Our Secret Zombie Life

|, Book|Our Secret Zombie Life
Our Secret Zombie Life 2018-07-27T14:10:14+00:00

Project Description

Our Secret Zombie Life

Our Secret Zombie Life

Our Secret Zombie Life

The Walking Dead and Fear of the Walking Dead by AMC are two of the most popular shows on television today. George Romero has spun a whole industry of gaming on campuses, computers, gaming, and movies that never end the topic of Zombies.

Why do people watch the worst of “after humanity” in these games and movies? What attracts us to this genre and is there a significance that has occurred inside of our culture to explain why people are drawn to this reality of death? Are we going to see a Zombie Apocalypse, not just from popular views but from scientific evidence and technologies available to us today? Lastly, does the Bible have anything to say about Zombies and death that can give an idea of how we can respond to the Y and Z Generations?

This book gives detailed information as to the behind the scenes view for Christians who might consider watching zombie movies and think that they are just fun. We even describe Biblical life after death experiences and what they really mean.

Our Secret Zombie Life |

Inspiration for the book

As a teenager, Dr. Scott had a significant sensitivity toward supernatural issues. He didn’t like scary or evil based movies. These memories brought about a deep foreboding that He could not shake. Two of the scariest movies he saw were The Shining, with Jack Nicholson as the lead and The Exorcist, with Linda Blair’s demon possessed head spinning 360 degrees! While watching The Shining, he sat with his hand on the Bible for the last hour of the flick, so he would not bolt from the couch. Too many times he found himself viewing horror shows and really hating what he was seeing. He unfortunately watched each with fascination and fear.

Before his Senior Prom in Parker, Colorado in 1984, he came down the stairs from a video party where his friends sat watching Young Frankenstein and quoting every line within it. He made a phone call to ask a cute girl named Debbie to the Prom.

“Man, Scott, why didn’t you call a little bit ago?” she exasperatedly exclaimed. “Mitch just asked me and I said ‘Yes!’ I can tell him ‘No’ on Monday.” We both realized that it was a bad idea to break the fragile ego of Mitch, one of my best friends. Dr. Scott ended up going to the Prom with a sophomore who he wasn’t really interested in at the time. He joined 4 other couples and went to the Prom.

That whole night at the Prom, he looked in Debbie’s direction, and she in his, wishing he had phoned her an hour earlier that one night. He ended up at 3:00 A.M. at Mitch’s house alone while his friends took the girls home. He began watching the horrid VHS flick, Dawn of the Dead. This 1978 film was one of George Romero’s regenerations of his film series he spun for many years after his original. Somehow, this was the first time Dr. Scott had seen the Zombie genre in person and he was not impressed. But God had other plans for him later in life related to Zombies. This book is the research within that genre that started on that fateful night of his Prom.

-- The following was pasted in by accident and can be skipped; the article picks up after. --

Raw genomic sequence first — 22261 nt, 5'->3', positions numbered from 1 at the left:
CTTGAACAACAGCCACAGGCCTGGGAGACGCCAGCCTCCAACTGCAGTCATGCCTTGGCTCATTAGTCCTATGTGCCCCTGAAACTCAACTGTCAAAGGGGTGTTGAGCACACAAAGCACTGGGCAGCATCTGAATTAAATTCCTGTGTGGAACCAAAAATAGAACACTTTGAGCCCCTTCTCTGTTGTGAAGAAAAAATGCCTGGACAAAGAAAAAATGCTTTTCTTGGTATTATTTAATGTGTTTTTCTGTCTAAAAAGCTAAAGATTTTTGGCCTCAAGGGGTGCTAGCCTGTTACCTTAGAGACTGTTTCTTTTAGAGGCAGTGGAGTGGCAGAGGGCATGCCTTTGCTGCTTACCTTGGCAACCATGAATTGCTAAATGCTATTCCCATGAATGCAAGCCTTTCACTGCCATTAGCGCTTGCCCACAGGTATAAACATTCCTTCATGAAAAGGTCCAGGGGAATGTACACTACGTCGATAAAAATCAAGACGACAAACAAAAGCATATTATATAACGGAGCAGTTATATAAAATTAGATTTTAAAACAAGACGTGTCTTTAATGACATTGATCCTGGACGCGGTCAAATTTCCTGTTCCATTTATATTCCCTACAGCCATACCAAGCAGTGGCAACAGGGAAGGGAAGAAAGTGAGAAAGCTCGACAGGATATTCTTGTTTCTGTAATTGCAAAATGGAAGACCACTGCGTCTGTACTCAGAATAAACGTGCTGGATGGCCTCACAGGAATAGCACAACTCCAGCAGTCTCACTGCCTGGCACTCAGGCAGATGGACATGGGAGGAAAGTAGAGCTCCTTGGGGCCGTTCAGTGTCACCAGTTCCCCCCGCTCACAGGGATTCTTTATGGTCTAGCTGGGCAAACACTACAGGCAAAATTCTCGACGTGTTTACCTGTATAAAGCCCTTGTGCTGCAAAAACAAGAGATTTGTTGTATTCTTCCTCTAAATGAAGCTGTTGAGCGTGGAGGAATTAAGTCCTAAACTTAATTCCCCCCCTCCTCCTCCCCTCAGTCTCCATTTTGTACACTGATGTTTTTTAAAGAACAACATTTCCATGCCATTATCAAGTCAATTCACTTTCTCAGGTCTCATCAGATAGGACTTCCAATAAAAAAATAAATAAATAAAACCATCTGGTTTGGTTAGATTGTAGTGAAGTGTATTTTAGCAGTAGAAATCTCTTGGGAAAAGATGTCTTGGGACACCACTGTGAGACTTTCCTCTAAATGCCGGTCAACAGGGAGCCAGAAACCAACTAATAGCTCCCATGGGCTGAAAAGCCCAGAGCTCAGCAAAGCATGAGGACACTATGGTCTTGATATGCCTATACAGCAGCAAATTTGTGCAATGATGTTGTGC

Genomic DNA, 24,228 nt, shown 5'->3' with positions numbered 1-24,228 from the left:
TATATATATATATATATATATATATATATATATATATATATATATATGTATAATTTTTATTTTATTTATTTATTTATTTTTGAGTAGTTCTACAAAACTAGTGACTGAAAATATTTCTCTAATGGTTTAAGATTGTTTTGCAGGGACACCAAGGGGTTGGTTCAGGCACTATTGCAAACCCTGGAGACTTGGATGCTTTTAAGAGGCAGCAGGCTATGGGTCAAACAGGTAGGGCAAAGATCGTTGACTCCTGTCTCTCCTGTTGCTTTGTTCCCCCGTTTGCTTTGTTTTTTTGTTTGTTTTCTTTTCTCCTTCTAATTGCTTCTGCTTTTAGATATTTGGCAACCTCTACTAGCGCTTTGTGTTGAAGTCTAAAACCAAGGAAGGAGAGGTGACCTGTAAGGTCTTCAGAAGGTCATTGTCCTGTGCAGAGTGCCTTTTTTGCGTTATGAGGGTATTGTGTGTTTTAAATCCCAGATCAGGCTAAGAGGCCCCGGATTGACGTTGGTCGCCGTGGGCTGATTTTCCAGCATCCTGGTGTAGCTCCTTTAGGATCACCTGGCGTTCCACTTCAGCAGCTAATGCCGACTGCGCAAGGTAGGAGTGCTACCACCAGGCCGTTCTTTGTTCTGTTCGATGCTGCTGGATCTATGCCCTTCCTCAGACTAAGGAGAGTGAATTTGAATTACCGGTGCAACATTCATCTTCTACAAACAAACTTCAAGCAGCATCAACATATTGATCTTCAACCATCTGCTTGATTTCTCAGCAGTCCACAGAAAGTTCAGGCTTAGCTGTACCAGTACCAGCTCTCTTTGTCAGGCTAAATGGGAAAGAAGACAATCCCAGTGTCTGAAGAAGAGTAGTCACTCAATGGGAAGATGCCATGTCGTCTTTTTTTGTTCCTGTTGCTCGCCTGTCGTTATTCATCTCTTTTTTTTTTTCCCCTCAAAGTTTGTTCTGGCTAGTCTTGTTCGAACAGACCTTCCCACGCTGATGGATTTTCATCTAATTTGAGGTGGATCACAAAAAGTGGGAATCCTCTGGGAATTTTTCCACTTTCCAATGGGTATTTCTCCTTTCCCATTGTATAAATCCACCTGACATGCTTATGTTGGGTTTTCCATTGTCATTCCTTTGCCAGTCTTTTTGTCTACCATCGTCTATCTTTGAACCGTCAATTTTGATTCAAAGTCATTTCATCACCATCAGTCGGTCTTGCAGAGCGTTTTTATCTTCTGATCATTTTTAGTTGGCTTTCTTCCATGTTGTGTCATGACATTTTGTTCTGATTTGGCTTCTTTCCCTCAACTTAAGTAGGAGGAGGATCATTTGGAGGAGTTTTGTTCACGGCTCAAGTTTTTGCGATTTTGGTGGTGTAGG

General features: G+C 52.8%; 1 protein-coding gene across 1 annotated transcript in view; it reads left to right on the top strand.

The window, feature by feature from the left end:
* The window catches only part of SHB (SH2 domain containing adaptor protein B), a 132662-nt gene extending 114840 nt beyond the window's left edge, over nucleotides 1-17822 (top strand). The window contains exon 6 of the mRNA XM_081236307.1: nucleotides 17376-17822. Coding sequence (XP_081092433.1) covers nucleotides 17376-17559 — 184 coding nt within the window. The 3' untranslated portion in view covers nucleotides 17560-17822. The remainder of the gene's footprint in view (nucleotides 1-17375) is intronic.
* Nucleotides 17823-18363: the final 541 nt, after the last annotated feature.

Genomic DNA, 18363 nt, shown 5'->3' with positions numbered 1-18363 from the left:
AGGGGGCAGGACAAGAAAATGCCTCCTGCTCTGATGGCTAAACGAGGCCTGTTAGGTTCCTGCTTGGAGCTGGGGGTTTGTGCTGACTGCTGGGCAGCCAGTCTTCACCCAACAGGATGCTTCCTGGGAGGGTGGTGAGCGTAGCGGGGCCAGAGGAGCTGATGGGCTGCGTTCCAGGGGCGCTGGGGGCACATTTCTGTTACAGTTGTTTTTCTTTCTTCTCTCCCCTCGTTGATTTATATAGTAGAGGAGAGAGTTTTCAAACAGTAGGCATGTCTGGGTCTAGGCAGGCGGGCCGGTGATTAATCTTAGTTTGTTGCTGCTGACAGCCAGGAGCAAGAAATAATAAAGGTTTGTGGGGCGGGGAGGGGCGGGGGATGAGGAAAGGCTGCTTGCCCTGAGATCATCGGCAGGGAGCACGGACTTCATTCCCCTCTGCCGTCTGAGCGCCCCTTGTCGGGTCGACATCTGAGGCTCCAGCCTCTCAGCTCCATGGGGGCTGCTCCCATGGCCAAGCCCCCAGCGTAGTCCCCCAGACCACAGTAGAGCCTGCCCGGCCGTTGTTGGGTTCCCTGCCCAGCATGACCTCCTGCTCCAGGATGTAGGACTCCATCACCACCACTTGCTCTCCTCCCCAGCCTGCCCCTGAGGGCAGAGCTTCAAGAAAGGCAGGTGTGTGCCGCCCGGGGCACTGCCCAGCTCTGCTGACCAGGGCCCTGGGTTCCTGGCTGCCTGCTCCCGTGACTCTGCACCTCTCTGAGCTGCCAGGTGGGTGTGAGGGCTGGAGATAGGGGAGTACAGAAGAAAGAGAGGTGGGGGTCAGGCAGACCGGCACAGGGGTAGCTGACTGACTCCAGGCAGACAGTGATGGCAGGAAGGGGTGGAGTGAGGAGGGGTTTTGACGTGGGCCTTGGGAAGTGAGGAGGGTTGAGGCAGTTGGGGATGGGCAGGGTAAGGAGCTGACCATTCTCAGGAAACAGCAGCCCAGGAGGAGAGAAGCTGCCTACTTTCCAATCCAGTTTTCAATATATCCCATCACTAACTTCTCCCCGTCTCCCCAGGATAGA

In 1810 the word Zombi was adopted into the Oxford English dictionary (2) brought back by Robert Southey in his book The History of Brazil to explain the Haitian Voodoo Priests position within the culture. It is interesting to note that Southey also wrote a children’s tale, The Three Little Bears introducing the world to Goldilocks. Southey believed the word Zombi meant devil, but it was really an explanation of a utopian society who elected a priest or strong spiritual force who was called the Zombi,. We will revisit that term later on in this book in relation to Revelation 9:4-6.

These Haitian priests desired to enslave the population of uneducated agrarian workers with a neurotoxin called Tetrodotoxin (3). If the doses were just a fraction too high, the innocent would die without the ability to be resurrected into slavery; too low of a dose would have no effect whatsoever.

The real effects of Tetrodotoxin brought the unfortunate victims to paralysis which would remain for several days; with the person sometimes being conscious during this terrible period. The Voodoo Priest blew the powder upon the unsuspecting person’s skin after creating surface breaks. Once the neurotoxin entered the bloodstream, the effect of simulated death was convincing enough to the family to allow the Voodoo priest to bury the person (3). This master

would then bring the person out of the grave and after some physical recovery, convince the person that his life and soul were forfeited to the will of the priest. This victim would then work the land or tend to the priest’s needs for the rest of his natural life. Other outside witnesses in Haiti reported that there were no plantations with zombies working their fields (3). It was suspected that the drug brought about a deep myth that was promulgated by the ruling powers to control the uneducated to continue to live in servitude to a population that used suspicion to drive their truths into a personal reality of the loss of one’s Soul.

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